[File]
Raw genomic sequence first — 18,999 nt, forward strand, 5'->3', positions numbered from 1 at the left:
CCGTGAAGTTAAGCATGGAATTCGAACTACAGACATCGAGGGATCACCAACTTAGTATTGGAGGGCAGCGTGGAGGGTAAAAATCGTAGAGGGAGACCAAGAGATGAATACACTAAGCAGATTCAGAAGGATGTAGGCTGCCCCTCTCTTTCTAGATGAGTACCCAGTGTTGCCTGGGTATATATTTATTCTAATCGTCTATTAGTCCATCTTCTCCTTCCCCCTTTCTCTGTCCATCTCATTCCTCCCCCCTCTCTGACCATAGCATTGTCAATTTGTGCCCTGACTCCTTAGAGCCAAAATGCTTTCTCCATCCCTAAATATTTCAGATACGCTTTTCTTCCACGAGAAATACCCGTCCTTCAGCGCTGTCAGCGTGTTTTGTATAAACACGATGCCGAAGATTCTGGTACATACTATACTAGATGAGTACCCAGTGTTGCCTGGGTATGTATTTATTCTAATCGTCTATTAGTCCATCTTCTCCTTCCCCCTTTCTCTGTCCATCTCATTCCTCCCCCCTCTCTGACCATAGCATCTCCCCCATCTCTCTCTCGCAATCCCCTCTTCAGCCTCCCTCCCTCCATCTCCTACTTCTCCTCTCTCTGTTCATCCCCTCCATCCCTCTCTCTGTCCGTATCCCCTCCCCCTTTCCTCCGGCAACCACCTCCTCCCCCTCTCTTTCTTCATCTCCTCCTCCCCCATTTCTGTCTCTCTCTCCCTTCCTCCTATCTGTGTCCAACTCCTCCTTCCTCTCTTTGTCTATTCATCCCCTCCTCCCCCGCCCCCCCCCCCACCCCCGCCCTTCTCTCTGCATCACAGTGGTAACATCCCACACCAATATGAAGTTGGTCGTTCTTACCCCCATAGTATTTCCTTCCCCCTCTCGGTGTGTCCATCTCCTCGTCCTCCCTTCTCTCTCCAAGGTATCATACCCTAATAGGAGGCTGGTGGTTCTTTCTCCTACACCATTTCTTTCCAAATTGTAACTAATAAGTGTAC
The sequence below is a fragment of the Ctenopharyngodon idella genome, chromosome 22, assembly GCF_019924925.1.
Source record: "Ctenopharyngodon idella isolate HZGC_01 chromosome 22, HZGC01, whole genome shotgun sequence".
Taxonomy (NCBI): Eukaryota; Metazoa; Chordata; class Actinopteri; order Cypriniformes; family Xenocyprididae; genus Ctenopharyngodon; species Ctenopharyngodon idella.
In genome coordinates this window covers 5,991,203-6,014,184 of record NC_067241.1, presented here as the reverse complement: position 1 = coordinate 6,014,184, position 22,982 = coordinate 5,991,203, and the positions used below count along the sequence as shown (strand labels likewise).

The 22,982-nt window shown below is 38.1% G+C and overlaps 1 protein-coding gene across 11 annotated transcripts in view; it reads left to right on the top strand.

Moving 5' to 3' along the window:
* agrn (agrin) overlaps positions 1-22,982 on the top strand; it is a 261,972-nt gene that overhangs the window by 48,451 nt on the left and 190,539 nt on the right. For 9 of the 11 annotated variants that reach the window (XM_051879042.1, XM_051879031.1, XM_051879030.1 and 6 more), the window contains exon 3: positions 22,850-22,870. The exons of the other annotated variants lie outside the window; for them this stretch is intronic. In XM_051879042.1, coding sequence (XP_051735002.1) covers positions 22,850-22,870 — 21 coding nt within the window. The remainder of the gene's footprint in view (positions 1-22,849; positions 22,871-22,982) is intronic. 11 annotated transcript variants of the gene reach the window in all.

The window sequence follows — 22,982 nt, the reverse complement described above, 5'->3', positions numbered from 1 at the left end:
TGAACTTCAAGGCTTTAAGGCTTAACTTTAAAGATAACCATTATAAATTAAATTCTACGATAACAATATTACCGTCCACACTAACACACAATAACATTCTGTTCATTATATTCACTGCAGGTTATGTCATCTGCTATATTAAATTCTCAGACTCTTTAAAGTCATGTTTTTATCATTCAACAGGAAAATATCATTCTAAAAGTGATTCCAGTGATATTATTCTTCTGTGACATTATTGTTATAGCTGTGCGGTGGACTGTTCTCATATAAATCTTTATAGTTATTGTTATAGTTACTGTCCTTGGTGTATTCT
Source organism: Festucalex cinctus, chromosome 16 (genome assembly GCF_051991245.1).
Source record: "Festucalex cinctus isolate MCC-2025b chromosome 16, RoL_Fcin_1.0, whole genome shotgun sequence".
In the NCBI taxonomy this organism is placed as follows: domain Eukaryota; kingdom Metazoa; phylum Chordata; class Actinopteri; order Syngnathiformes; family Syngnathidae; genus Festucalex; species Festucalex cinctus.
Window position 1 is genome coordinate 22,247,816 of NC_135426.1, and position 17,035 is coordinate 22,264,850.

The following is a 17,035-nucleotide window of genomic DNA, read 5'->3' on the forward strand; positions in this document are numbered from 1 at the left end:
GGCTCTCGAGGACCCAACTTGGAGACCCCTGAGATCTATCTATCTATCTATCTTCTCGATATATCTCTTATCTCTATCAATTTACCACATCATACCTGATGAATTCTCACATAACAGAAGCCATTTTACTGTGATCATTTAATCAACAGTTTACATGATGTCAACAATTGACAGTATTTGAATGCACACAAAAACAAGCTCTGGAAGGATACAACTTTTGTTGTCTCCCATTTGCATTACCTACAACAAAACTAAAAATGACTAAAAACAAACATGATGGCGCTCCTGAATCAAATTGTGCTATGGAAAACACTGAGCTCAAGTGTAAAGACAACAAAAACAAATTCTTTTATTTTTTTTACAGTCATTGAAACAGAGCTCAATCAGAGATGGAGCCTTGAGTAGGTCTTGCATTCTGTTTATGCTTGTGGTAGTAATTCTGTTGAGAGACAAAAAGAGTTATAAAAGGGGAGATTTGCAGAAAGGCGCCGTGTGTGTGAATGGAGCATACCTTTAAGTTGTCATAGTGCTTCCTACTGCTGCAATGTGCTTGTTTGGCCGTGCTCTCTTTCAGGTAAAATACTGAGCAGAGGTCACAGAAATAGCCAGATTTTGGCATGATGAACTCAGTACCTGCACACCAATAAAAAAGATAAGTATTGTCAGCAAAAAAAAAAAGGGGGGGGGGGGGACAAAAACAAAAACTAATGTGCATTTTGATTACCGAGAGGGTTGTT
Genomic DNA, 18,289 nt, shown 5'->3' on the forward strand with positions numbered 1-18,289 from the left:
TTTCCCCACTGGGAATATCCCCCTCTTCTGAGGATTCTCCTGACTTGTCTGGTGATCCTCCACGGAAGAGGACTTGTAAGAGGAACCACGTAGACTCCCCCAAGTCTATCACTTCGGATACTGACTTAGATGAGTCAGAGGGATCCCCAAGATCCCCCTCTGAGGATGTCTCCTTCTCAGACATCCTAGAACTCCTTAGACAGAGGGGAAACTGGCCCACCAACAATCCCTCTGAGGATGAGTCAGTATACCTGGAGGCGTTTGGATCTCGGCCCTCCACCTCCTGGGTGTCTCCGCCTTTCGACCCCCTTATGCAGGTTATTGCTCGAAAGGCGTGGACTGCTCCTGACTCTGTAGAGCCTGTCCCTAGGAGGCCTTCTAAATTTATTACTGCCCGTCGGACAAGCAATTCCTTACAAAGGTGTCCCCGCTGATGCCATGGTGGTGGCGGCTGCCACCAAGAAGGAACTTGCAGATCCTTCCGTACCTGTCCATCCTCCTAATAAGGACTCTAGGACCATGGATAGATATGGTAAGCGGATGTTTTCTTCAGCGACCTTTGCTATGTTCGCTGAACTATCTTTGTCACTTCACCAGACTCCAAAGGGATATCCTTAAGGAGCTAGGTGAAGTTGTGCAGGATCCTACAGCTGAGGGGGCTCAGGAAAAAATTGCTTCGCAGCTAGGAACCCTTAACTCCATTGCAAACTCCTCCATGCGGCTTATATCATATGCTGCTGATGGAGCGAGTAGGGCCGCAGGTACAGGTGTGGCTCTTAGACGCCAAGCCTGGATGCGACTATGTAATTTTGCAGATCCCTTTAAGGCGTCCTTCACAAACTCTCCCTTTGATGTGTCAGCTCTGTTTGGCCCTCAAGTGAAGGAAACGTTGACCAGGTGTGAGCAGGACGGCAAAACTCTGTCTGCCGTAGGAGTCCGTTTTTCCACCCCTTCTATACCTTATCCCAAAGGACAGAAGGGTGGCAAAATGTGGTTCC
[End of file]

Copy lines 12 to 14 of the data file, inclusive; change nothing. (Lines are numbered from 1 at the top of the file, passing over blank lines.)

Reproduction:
Source organism: Festucalex cinctus, chromosome 16 (genome assembly GCF_051991245.1).
Source record: "Festucalex cinctus isolate MCC-2025b chromosome 16, RoL_Fcin_1.0, whole genome shotgun sequence".
In the NCBI taxonomy this organism is placed as follows: domain Eukaryota; kingdom Metazoa; phylum Chordata; class Actinopteri; order Syngnathiformes; family Syngnathidae; genus Festucalex; species Festucalex cinctus.